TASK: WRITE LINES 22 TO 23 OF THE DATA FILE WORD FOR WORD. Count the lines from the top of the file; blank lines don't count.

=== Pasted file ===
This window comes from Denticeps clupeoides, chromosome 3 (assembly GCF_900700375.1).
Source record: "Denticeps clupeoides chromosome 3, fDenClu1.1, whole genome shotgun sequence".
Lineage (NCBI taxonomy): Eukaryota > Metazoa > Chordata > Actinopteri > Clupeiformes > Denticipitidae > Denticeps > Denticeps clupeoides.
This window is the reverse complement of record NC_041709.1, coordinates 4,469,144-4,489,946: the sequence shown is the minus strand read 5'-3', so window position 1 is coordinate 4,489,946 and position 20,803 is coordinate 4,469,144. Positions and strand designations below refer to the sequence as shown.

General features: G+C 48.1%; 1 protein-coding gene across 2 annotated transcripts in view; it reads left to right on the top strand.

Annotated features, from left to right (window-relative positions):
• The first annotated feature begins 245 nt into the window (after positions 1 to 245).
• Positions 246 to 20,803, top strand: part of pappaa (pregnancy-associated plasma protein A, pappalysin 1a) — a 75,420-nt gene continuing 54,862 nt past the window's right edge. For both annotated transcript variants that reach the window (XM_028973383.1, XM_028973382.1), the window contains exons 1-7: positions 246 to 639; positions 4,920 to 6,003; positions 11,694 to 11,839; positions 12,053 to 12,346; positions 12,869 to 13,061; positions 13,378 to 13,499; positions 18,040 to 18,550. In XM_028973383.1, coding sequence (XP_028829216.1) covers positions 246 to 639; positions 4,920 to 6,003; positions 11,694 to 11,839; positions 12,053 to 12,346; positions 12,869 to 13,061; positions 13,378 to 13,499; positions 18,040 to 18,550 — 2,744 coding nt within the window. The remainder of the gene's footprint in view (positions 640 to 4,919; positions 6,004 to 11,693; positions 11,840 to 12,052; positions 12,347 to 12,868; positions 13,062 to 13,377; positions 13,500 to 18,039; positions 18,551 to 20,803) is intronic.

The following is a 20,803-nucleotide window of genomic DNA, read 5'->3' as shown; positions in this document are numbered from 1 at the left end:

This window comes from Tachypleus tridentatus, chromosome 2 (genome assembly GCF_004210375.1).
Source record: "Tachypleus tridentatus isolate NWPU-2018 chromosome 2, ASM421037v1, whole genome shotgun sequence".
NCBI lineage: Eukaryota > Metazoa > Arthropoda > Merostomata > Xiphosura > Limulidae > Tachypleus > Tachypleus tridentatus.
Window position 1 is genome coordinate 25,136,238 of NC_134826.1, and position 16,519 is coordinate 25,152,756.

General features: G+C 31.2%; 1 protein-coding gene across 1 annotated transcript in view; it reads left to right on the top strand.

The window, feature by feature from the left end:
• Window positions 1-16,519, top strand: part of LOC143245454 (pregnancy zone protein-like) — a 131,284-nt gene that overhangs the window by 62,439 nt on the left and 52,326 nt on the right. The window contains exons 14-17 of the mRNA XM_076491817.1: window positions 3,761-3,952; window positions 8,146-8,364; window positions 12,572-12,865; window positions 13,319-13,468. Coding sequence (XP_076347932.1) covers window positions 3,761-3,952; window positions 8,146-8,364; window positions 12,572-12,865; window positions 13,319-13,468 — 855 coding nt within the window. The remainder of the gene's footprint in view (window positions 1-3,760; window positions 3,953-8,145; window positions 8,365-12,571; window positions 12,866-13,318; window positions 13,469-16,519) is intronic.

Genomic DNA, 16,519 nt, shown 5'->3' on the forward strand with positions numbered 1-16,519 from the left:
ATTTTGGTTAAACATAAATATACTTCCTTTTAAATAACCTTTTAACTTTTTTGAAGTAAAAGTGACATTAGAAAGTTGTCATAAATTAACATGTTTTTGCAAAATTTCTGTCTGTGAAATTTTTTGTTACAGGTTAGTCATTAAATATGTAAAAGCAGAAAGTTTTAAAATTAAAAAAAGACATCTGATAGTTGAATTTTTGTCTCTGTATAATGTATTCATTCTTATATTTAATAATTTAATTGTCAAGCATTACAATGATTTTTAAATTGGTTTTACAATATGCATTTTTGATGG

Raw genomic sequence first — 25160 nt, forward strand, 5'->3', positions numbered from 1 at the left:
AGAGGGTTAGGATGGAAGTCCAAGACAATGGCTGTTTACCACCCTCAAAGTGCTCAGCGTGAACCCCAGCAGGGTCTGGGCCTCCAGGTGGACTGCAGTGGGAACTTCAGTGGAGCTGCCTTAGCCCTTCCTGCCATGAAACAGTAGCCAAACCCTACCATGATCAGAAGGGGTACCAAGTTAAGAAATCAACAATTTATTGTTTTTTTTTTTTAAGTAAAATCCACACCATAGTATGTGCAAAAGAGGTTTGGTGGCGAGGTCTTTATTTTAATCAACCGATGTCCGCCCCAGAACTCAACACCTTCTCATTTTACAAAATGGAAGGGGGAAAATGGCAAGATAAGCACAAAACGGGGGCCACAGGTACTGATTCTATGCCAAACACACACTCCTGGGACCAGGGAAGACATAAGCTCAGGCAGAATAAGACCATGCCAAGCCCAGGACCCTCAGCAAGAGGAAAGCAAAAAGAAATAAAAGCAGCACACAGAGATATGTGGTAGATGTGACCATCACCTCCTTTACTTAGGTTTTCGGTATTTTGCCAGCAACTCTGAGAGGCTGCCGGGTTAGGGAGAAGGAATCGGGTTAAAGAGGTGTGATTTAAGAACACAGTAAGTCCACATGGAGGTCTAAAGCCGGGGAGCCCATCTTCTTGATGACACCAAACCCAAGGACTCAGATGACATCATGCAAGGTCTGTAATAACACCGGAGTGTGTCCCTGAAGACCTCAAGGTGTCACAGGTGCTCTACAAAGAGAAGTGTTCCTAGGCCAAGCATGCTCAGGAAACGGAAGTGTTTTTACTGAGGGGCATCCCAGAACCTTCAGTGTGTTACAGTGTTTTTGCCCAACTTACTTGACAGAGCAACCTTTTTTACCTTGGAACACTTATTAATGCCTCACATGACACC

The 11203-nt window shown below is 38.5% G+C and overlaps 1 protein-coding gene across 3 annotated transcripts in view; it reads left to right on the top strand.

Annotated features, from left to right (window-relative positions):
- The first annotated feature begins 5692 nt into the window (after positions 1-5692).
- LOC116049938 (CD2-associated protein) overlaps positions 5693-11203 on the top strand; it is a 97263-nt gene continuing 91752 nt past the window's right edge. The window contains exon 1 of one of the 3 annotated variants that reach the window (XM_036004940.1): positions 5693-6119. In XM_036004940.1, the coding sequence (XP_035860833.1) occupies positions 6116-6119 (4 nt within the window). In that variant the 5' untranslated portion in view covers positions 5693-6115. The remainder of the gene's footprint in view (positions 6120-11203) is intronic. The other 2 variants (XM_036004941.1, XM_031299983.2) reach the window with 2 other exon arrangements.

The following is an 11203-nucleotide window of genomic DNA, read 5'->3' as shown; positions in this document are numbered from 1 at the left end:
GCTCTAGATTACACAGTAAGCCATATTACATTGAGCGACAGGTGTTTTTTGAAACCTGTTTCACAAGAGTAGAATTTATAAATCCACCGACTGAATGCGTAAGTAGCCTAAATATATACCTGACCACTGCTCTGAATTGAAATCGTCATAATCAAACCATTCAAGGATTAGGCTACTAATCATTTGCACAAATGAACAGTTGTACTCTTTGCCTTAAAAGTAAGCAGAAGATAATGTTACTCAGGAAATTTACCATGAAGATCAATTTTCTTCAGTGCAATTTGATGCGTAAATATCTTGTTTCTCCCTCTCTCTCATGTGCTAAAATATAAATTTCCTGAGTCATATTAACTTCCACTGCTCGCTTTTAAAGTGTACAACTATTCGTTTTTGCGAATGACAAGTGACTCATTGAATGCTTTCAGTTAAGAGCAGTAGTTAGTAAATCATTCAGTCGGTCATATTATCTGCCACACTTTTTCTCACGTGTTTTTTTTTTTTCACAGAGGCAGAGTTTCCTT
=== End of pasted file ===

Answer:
Annotated features, from left to right (window-relative positions):
- The first annotated feature begins 5692 nt into the window (after positions 1-5692).